There are a variety of diagnostic tests that your provider may order to determine the extent of your shoulder injury. Those tests may include:
During an X-ray, low-level radiation is passed through the body to produce a picture called a radiograph. An X-ray is useful for diagnosing fractures or other problems of the bones. Soft tissues, such as muscles and tendons, do not show up on X-rays.
Magnetic resonance imaging, or MRI, is a procedure that uses a powerful magnet linked to a computer to create pictures of areas inside the shoulder. During the procedure, your torso is placed in a cylindrical chamber where energy from a powerful magnet is passed through the shoulder.
An arthrogram is a diagnostic record that can be seen on an X-ray after the injection of a contrast fluid into the shoulder joint to outline structures such as the rotator cuff. If there is disease or an injury present, this contrast fluid may either leak into an area where it does not belong, indicating a tear or opening, or be blocked from entering an area where there normally is an opening.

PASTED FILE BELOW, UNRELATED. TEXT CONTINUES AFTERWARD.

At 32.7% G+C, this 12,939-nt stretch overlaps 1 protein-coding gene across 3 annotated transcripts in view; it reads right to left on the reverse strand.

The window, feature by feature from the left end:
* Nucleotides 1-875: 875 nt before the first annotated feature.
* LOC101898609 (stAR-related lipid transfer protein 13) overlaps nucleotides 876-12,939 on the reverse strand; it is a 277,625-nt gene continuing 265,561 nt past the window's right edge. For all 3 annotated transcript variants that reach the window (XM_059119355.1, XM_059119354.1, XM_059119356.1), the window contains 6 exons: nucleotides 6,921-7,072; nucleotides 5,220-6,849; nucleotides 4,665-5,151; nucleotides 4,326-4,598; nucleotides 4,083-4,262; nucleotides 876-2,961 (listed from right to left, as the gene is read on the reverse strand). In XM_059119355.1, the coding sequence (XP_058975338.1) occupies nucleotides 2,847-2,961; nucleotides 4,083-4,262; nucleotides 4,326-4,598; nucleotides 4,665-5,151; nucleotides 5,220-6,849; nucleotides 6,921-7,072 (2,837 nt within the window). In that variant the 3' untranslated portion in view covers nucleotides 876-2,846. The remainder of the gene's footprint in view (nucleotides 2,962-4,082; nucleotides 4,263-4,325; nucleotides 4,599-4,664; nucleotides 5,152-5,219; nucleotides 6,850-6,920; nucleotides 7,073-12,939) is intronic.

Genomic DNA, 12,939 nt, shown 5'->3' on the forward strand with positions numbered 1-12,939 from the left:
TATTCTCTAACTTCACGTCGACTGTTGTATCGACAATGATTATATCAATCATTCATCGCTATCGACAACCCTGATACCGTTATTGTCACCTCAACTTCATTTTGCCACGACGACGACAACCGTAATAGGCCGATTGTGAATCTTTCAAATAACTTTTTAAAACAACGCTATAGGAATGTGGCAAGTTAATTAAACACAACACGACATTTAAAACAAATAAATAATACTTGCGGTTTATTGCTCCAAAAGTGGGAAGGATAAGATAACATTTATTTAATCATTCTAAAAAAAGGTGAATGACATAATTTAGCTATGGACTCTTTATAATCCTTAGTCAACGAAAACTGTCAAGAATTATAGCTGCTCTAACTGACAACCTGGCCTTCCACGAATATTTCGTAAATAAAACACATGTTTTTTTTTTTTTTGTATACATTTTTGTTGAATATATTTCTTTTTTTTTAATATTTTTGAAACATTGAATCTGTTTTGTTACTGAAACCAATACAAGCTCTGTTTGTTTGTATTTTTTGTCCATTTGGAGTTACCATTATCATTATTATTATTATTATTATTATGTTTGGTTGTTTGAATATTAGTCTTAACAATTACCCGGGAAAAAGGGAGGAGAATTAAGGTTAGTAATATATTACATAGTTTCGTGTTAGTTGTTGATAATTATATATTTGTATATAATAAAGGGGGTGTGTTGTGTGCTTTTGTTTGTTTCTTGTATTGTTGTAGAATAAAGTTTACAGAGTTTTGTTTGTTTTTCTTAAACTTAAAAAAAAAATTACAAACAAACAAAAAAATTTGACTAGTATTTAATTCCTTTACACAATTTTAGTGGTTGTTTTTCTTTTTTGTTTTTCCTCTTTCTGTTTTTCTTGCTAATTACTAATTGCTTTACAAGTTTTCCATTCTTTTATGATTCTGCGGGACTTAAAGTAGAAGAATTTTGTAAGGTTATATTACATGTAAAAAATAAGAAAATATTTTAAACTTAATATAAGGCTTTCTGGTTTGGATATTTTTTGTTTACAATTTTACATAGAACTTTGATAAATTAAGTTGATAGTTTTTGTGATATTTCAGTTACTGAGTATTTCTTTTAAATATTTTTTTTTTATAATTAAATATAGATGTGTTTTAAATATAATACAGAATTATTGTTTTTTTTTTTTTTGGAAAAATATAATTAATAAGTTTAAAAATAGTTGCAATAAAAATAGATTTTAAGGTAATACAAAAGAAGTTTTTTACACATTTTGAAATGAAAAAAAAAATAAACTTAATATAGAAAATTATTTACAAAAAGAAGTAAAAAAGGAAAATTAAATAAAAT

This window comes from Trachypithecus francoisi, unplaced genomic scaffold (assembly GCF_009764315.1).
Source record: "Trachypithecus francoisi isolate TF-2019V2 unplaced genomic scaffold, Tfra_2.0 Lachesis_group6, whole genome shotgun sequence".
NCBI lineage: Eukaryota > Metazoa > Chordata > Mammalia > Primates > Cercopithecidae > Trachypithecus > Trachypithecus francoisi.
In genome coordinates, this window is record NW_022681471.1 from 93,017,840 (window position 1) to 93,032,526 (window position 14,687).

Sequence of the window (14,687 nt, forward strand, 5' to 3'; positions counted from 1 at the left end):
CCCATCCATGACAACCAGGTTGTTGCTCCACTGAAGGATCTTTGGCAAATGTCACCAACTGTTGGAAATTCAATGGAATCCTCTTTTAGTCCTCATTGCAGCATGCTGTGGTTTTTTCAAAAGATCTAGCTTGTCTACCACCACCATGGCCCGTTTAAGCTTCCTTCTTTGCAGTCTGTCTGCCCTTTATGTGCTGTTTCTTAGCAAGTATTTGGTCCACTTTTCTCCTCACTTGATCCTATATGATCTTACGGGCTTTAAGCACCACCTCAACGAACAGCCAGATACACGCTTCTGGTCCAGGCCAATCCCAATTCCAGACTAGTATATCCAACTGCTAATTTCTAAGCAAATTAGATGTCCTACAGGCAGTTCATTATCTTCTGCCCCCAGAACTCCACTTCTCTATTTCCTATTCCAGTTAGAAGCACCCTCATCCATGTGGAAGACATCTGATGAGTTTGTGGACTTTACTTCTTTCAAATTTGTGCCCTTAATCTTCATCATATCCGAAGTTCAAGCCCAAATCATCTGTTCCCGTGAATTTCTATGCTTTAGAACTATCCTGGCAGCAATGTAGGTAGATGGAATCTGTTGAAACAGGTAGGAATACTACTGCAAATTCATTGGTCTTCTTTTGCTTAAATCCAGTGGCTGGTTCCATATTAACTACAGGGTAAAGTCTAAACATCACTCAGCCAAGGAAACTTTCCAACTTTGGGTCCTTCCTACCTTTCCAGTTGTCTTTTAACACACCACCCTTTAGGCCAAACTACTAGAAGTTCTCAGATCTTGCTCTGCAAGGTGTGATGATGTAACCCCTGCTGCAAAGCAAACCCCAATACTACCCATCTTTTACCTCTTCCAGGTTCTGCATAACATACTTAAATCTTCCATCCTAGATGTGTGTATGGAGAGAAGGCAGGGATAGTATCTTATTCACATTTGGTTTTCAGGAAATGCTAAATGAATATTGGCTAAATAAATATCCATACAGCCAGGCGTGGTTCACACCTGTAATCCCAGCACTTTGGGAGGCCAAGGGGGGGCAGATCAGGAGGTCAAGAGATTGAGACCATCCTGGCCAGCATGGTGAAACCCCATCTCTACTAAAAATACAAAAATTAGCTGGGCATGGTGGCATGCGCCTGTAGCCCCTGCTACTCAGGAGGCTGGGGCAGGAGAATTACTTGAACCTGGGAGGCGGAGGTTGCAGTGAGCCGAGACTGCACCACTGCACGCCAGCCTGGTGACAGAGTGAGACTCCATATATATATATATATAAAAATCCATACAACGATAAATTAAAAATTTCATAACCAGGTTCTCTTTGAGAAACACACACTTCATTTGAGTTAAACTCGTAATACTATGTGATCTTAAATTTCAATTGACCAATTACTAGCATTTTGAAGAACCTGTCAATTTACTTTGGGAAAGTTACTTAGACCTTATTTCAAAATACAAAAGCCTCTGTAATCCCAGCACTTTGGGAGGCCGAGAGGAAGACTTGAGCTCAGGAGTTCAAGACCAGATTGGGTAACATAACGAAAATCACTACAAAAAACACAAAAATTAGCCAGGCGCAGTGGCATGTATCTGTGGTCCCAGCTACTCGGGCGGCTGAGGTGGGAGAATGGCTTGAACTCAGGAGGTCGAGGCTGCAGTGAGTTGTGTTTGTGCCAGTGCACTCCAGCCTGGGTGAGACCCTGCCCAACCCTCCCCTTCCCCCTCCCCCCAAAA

An ultrasound is a noninvasive procedure in which a small, hand-held scanner is placed on the skin of the shoulder. Ultrasound waves are reflected off of the rotator cuff and other structures to form a high-quality picture of the interior structures of the shoulder. Ultrasound technology is particularly accurate in the diagnosis of rotator cuff injuries.